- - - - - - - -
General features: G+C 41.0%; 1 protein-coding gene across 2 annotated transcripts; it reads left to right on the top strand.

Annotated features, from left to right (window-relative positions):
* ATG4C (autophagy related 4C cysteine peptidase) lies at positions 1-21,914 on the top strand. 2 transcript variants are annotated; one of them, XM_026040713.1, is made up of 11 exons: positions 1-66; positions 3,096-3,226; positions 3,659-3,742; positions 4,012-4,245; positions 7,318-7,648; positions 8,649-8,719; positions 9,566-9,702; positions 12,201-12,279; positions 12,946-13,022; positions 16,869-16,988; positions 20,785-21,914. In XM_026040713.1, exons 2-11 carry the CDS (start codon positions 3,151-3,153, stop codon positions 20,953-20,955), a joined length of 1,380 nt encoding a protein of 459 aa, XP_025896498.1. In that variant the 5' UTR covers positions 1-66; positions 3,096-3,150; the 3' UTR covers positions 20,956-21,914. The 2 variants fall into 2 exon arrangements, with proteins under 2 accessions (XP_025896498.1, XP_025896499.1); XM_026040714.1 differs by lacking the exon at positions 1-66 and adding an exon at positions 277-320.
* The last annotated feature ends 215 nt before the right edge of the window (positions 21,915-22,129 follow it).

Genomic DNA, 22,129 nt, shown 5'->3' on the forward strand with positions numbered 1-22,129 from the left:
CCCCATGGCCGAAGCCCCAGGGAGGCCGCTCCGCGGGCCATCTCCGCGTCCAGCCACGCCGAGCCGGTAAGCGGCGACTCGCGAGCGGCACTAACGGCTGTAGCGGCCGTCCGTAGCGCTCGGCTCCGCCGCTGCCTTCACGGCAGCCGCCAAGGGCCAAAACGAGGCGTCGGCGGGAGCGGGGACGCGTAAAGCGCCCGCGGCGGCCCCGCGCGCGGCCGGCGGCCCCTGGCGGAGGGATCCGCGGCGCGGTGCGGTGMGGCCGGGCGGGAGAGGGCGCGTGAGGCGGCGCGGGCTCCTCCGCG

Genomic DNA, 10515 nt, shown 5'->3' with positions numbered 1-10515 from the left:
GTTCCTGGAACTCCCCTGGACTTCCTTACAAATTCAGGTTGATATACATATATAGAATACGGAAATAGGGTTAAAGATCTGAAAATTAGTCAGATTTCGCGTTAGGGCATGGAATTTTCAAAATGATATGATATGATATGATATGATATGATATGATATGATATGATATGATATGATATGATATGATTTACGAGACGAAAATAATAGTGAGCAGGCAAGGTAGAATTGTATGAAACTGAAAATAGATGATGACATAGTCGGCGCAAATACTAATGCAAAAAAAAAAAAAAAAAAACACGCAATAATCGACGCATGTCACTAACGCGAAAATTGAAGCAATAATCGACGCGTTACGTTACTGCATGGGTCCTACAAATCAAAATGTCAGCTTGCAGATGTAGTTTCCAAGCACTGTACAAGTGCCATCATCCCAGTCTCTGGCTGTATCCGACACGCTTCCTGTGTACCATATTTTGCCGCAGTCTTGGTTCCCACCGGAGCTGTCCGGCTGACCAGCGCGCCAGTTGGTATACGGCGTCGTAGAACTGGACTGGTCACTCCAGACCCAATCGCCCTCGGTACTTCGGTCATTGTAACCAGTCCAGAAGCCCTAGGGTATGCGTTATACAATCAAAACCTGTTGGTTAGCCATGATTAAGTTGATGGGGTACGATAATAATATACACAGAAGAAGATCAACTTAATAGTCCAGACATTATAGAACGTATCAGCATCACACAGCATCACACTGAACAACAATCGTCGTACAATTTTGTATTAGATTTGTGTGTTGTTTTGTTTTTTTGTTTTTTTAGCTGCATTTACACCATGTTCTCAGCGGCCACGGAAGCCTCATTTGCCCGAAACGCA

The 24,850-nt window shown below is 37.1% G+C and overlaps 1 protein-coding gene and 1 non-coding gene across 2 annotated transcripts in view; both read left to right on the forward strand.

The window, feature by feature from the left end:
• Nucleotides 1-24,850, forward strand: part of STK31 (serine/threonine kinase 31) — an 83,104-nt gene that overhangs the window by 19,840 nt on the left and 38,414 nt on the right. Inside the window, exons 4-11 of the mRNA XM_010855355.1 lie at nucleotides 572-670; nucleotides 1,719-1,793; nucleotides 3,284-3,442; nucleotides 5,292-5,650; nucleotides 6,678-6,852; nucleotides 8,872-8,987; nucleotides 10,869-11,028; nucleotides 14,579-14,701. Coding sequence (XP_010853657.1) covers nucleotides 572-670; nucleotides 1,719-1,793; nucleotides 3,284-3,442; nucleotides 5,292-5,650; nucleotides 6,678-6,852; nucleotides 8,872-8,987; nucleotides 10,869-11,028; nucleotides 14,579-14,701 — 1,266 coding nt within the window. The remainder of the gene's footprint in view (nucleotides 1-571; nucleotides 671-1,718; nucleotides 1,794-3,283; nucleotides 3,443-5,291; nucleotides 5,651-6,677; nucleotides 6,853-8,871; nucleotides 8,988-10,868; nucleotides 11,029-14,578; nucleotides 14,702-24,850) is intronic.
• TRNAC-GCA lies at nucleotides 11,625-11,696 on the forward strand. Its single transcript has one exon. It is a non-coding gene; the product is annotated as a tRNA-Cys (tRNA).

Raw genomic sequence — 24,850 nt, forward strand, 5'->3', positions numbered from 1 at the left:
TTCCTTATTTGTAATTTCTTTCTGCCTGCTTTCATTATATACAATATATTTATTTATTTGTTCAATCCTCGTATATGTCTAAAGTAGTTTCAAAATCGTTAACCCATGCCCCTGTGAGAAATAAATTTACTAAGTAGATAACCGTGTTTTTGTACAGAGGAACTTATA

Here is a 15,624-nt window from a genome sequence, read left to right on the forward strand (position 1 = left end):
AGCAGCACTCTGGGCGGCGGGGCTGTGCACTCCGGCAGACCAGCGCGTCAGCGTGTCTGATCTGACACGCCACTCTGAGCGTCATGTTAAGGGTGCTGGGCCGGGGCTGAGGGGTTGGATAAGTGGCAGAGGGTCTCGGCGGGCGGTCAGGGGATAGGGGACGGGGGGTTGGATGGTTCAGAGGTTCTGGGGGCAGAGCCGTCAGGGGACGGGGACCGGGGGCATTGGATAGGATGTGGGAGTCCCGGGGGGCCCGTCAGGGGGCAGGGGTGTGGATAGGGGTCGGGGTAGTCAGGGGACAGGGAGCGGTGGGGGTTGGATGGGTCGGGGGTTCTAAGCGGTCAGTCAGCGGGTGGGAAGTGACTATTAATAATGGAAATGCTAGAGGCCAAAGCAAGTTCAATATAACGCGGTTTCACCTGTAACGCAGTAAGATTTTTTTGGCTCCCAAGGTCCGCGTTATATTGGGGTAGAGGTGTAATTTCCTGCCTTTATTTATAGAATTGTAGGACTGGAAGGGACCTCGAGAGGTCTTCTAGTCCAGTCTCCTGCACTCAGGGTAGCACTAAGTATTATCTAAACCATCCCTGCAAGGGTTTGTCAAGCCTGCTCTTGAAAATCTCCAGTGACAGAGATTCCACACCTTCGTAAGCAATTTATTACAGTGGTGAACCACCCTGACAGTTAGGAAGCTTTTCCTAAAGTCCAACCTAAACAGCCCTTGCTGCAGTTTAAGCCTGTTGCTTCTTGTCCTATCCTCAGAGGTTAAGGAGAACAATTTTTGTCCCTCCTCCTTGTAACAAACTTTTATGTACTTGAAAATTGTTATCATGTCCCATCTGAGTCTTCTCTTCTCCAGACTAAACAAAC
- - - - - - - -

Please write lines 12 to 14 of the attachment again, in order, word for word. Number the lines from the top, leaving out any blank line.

• TRNAC-GCA lies at nucleotides 11,625-11,696 on the forward strand. Its single transcript has one exon. It is a non-coding gene; the product is annotated as a tRNA-Cys (tRNA).

Raw genomic sequence — 24,850 nt, forward strand, 5'->3', positions numbered from 1 at the left:
TTCCTTATTTGTAATTTCTTTCTGCCTGCTTTCATTATATACAATATATTTATTTATTTGTTCAATCCTCGTATATGTCTAAAGTAGTTTCAAAATCGTTAACCCATGCCCCTGTGAGAAATAAATTTACTAAGTAGATAACCGTGTTTTTGTACAGAGGAACTTATA